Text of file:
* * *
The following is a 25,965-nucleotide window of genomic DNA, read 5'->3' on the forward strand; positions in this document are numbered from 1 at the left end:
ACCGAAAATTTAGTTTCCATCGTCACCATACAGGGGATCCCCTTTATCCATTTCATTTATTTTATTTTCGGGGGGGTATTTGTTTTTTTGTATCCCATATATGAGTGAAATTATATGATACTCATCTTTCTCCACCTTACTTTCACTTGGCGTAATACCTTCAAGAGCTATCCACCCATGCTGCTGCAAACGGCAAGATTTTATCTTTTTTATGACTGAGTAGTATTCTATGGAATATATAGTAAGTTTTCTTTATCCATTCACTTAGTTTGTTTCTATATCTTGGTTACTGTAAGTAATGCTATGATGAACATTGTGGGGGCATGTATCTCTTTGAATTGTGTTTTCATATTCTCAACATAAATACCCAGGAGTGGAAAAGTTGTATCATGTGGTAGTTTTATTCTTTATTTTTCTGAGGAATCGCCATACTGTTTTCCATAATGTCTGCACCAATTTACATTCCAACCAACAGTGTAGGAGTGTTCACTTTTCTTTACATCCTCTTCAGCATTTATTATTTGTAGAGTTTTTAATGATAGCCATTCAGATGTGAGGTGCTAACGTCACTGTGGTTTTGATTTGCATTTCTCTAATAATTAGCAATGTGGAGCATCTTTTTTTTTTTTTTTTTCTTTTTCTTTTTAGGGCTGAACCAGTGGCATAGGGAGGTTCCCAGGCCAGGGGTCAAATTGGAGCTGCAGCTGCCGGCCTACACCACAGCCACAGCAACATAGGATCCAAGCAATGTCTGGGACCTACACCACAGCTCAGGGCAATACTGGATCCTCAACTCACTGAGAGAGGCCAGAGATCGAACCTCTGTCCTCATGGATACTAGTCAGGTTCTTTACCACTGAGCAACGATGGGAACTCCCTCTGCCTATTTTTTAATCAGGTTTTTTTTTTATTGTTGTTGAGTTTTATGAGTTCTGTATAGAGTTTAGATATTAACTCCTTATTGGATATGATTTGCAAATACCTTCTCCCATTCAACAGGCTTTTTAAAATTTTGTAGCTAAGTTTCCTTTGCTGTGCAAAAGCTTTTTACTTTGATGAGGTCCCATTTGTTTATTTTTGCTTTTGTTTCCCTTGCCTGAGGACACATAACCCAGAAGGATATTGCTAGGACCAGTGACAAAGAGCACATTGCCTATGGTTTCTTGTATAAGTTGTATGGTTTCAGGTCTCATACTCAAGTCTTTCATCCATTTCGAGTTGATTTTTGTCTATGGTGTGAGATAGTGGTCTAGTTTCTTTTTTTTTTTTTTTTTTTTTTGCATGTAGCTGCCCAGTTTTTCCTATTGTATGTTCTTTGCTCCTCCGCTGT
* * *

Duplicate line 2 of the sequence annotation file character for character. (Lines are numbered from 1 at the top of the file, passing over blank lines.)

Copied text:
ACCGAAAATTTAGTTTCCATCGTCACCATACAGGGGATCCCCTTTATCCATTTCATTTATTTTATTTTCGGGGGGGTATTTGTTTTTTTGTATCCCATATATGAGTGAAATTATATGATACTCATCTTTCTCCACCTTACTTTCACTTGGCGTAATACCTTCAAGAGCTATCCACCCATGCTGCTGCAAACGGCAAGATTTTATCTTTTTTATGACTGAGTAGTATTCTATGGAATATATAGTAAGTTTTCTTTATCCATTCACTTAGTTTGTTTCTATATCTTGGTTACTGTAAGTAATGCTATGATGAACATTGTGGGGGCATGTATCTCTTTGAATTGTGTTTTCATATTCTCAACATAAATACCCAGGAGTGGAAAAGTTGTATCATGTGGTAGTTTTATTCTTTATTTTTCTGAGGAATCGCCATACTGTTTTCCATAATGTCTGCACCAATTTACATTCCAACCAACAGTGTAGGAGTGTTCACTTTTCTTTACATCCTCTTCAGCATTTATTATTTGTAGAGTTTTTAATGATAGCCATTCAGATGTGAGGTGCTAACGTCACTGTGGTTTTGATTTGCATTTCTCTAATAATTAGCAATGTGGAGCATCTTTTTTTTTTTTTTTTTCTTTTTCTTTTTAGGGCTGAACCAGTGGCATAGGGAGGTTCCCAGGCCAGGGGTCAAATTGGAGCTGCAGCTGCCGGCCTACACCACAGCCACAGCAACATAGGATCCAAGCAATGTCTGGGACCTACACCACAGCTCAGGGCAATACTGGATCCTCAACTCACTGAGAGAGGCCAGAGATCGAACCTCTGTCCTCATGGATACTAGTCAGGTTCTTTACCACTGAGCAACGATGGGAACTCCCTCTGCCTATTTTTTAATCAGGTTTTTTTTTTATTGTTGTTGAGTTTTATGAGTTCTGTATAGAGTTTAGATATTAACTCCTTATTGGATATGATTTGCAAATACCTTCTCCCATTCAACAGGCTTTTTAAAATTTTGTAGCTAAGTTTCCTTTGCTGTGCAAAAGCTTTTTACTTTGATGAGGTCCCATTTGTTTATTTTTGCTTTTGTTTCCCTTGCCTGAGGACACATAACCCAGAAGGATATTGCTAGGACCAGTGACAAAGAGCACATTGCCTATGGTTTCTTGTATAAGTTGTATGGTTTCAGGTCTCATACTCAAGTCTTTCATCCATTTCGAGTTGATTTTTGTCTATGGTGTGAGATAGTGGTCTAGTTTCTTTTTTTTTTTTTTTTTTTTTTGCATGTAGCTGCCCAGTTTTTCCTATTGTATGTTCTTTGCTCCTCCGCTGT